Tourism operators ‘disheartened’

Published date05 August 2021
The master plan for the Milford Opportunities Project was released to the public last week, at a presentation in Te Anau.

The reaction from locals was cautiously optimistic, but tourism operators further afield were not so happy.

The cruise ship industry says a plan to ban cruise ships from the sound could result in fewer visits to other stops in the south, including Dunedin.

Queenstown tourism operators said they would be hit hard by the closure of the airport, which would stop visits by fixed-wing aircraft.

Years in the making, the project was in response to concerns of rapidly growing visitor numbers in Milford Sound/Piopiotahi.

Numbers peaked at 870,000 visitors in 2019, up from 430,000 in 2013.

Southland District Mayor Gary Tong believed the most controversial points would be the aerodrome runway removal and cruise ship ban.

‘‘That was the only time I heard any noise from the crowd.’’

But he believed the plan was well received.

However, there was anger from beyond Te Anau.

Queenstown Milford Users Group chairman and Glenorchy Air owner James Stokes said the proposal to close the airport was a ‘‘kick in the guts’’ for tourism operators already hit hard by Covid-19.

This would have an immediate impact, not only on the many family run businesses in the region, but on tourism, too,

‘‘For the businesses operating out of Queenstown, Wanaka and Te Anau, Milford Sound experiences make up more than 90% of their revenue.’’

The group made its feelings known at a special meeting the project had with fixed-wing operators the next day.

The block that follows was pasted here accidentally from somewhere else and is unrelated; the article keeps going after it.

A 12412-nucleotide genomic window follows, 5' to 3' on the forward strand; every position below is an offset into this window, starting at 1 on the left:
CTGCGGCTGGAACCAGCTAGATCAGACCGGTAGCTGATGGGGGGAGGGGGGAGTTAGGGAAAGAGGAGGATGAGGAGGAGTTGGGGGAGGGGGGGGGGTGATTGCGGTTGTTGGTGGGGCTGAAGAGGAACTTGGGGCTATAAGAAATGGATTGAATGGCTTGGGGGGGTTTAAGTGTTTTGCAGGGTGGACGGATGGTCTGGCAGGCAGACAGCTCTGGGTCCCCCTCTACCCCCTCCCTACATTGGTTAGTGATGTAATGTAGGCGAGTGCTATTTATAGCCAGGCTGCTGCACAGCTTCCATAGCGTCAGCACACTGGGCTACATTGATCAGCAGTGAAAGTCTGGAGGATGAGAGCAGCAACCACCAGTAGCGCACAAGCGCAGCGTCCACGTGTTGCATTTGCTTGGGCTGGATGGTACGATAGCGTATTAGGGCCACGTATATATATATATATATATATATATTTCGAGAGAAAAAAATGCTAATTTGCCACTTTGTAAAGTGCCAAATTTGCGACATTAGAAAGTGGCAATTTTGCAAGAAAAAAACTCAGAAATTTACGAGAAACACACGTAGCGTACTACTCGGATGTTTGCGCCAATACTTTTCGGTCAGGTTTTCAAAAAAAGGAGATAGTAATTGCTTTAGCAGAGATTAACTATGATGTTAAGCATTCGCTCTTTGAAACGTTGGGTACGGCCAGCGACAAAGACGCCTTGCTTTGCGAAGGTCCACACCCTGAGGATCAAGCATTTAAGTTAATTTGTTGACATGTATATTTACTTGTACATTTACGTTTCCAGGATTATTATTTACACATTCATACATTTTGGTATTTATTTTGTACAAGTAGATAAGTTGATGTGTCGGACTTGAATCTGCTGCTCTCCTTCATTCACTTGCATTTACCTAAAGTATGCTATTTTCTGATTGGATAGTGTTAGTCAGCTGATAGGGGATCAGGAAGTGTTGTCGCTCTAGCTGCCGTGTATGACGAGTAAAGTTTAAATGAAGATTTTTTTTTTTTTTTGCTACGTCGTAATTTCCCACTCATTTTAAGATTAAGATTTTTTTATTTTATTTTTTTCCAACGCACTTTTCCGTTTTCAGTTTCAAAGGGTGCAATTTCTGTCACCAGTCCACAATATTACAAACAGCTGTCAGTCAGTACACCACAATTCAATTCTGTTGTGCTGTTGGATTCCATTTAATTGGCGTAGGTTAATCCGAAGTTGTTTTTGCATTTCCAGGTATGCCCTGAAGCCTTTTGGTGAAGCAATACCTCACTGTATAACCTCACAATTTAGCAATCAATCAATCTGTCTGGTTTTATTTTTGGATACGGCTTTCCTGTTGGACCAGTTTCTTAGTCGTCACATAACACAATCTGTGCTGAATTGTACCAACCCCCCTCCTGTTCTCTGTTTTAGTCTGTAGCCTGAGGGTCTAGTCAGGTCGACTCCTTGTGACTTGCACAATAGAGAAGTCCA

Air Milford chief executive Hank Sproull said he left the meeting feeling ‘‘disheartened’’ and shaking his head.

Governance group chairman Dr Keith Turner said he understood the proposal to close the airstrip was controversial, but was not a lost opportunity for fixed-wing operators.

While helicopters would still be permitted at Milford, fixed-wing operators would be encouraged to use the Te Anau airstrip.

However, Mr Sproull said ‘‘everyone [at the meeting] was very disappointed at the pathetic proposal to remove the aerodrome’’.

The effect on operators was not properly considered and the entire aviation group would take legal action if necessary, he said.

However, Dr Turner said it was not a loss but a change in opportunity for fixed-wing operators.

‘‘The fixed-wing [operators] have already told us the ‘wow’ factor in their trip is over the alps... We want them to continue that and fly around Mitre Peak, if that’s what their...

To continue reading

Request your trial

VLEX uses login cookies to provide you with a better browsing experience. If you click on 'Accept' or continue browsing this site we consider that you accept our cookie policy. ACCEPT